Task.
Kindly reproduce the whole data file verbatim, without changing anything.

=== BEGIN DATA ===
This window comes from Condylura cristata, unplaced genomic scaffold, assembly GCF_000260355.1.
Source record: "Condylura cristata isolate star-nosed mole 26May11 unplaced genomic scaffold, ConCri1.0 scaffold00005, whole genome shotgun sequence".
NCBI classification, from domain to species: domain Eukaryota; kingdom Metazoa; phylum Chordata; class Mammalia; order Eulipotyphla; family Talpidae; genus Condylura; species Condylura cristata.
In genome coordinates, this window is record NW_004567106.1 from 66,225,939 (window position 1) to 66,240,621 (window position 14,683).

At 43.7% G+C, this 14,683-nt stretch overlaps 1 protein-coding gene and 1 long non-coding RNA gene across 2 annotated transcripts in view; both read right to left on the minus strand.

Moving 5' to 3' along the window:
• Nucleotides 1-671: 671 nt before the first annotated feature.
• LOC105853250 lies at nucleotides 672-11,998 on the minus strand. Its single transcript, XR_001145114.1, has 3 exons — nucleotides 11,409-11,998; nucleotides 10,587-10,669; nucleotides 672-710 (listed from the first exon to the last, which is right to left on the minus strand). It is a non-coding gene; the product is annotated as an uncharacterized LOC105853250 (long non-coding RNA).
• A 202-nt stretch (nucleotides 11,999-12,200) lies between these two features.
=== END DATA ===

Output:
This window comes from Condylura cristata, unplaced genomic scaffold, assembly GCF_000260355.1.
Source record: "Condylura cristata isolate star-nosed mole 26May11 unplaced genomic scaffold, ConCri1.0 scaffold00005, whole genome shotgun sequence".
NCBI classification, from domain to species: domain Eukaryota; kingdom Metazoa; phylum Chordata; class Mammalia; order Eulipotyphla; family Talpidae; genus Condylura; species Condylura cristata.
In genome coordinates, this window is record NW_004567106.1 from 66,225,939 (window position 1) to 66,240,621 (window position 14,683).

At 43.7% G+C, this 14,683-nt stretch overlaps 1 protein-coding gene and 1 long non-coding RNA gene across 2 annotated transcripts in view; both read right to left on the minus strand.

Moving 5' to 3' along the window:
• Nucleotides 1-671: 671 nt before the first annotated feature.
• LOC105853250 lies at nucleotides 672-11,998 on the minus strand. Its single transcript, XR_001145114.1, has 3 exons — nucleotides 11,409-11,998; nucleotides 10,587-10,669; nucleotides 672-710 (listed from the first exon to the last, which is right to left on the minus strand). It is a non-coding gene; the product is annotated as an uncharacterized LOC105853250 (long non-coding RNA).
• A 202-nt stretch (nucleotides 11,999-12,200) lies between these two features.